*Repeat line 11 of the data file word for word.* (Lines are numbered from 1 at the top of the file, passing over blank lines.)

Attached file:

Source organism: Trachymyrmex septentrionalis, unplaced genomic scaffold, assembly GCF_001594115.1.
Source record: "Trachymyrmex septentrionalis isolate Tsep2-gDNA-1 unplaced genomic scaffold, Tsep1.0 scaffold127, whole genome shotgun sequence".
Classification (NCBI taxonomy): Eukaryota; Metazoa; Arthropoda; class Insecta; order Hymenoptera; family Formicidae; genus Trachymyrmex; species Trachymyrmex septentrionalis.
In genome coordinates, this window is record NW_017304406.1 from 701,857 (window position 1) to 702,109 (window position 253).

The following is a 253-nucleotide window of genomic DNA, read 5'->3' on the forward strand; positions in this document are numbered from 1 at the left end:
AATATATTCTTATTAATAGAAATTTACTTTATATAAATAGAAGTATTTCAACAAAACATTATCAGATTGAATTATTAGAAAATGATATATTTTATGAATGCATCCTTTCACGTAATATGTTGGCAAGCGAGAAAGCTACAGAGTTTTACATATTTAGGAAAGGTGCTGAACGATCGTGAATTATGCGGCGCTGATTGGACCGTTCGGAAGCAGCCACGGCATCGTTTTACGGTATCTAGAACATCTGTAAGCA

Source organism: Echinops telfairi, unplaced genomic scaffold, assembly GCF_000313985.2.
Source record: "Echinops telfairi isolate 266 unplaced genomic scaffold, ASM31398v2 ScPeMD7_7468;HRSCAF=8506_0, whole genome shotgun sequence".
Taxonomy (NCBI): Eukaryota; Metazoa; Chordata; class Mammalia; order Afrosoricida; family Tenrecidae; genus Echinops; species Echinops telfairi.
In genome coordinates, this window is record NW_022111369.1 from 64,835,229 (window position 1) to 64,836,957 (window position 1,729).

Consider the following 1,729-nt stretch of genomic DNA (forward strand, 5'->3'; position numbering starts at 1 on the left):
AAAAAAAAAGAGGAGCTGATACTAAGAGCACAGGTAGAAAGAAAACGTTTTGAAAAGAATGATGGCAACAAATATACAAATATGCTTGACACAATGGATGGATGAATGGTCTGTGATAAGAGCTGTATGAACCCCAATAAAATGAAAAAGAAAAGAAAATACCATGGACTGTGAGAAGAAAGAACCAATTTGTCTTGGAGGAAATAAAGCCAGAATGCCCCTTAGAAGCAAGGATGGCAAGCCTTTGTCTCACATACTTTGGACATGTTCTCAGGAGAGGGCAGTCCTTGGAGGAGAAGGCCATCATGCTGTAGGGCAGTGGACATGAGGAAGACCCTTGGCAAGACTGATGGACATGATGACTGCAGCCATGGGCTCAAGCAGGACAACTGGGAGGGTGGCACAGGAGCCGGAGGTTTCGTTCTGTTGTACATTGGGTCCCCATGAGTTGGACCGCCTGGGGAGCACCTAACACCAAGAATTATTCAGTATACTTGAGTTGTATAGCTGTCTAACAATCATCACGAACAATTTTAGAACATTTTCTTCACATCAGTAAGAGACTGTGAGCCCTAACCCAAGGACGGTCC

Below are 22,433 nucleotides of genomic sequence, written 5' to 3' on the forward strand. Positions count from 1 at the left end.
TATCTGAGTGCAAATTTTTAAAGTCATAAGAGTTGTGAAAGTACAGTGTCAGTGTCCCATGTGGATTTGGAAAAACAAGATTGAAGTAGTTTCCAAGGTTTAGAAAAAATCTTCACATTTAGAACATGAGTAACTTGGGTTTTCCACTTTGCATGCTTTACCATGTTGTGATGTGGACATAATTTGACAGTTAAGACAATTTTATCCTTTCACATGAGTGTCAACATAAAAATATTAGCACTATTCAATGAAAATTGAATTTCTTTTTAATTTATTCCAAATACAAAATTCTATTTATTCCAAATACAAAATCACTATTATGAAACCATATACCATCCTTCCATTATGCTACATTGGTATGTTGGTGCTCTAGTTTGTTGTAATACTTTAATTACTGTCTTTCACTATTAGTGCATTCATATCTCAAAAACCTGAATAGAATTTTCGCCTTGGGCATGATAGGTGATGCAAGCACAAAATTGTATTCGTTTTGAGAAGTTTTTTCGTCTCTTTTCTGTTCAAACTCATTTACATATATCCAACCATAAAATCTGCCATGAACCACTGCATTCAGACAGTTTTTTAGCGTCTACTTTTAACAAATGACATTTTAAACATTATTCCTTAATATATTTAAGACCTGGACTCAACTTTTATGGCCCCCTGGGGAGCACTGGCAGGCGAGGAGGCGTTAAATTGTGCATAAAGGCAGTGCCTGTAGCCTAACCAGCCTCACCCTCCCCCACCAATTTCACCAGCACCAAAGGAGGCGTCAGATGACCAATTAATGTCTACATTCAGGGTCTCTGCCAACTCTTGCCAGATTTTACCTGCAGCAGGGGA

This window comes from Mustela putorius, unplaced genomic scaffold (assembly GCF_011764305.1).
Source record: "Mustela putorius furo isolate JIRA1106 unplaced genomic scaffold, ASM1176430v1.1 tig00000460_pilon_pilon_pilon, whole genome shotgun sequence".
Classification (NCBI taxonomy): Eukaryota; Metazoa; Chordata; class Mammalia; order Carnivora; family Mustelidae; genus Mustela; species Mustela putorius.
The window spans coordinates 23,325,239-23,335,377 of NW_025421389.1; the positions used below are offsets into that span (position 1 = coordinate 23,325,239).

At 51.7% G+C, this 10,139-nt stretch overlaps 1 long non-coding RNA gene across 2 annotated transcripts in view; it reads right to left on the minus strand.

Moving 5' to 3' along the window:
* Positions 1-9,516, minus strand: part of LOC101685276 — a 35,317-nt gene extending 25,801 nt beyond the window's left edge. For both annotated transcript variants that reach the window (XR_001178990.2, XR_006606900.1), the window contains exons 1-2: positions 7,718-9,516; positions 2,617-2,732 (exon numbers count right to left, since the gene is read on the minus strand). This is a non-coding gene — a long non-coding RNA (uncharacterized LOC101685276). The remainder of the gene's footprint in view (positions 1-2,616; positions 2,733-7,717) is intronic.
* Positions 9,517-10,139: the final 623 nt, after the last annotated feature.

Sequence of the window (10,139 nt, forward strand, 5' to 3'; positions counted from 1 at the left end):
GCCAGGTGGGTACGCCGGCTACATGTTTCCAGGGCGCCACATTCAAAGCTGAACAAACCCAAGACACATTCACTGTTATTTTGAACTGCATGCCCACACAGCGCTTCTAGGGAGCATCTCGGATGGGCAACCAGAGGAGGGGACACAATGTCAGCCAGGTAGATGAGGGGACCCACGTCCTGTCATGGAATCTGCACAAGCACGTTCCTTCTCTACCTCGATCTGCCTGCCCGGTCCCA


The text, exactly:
Consider the following 1,729-nt stretch of genomic DNA (forward strand, 5'->3'; position numbering starts at 1 on the left):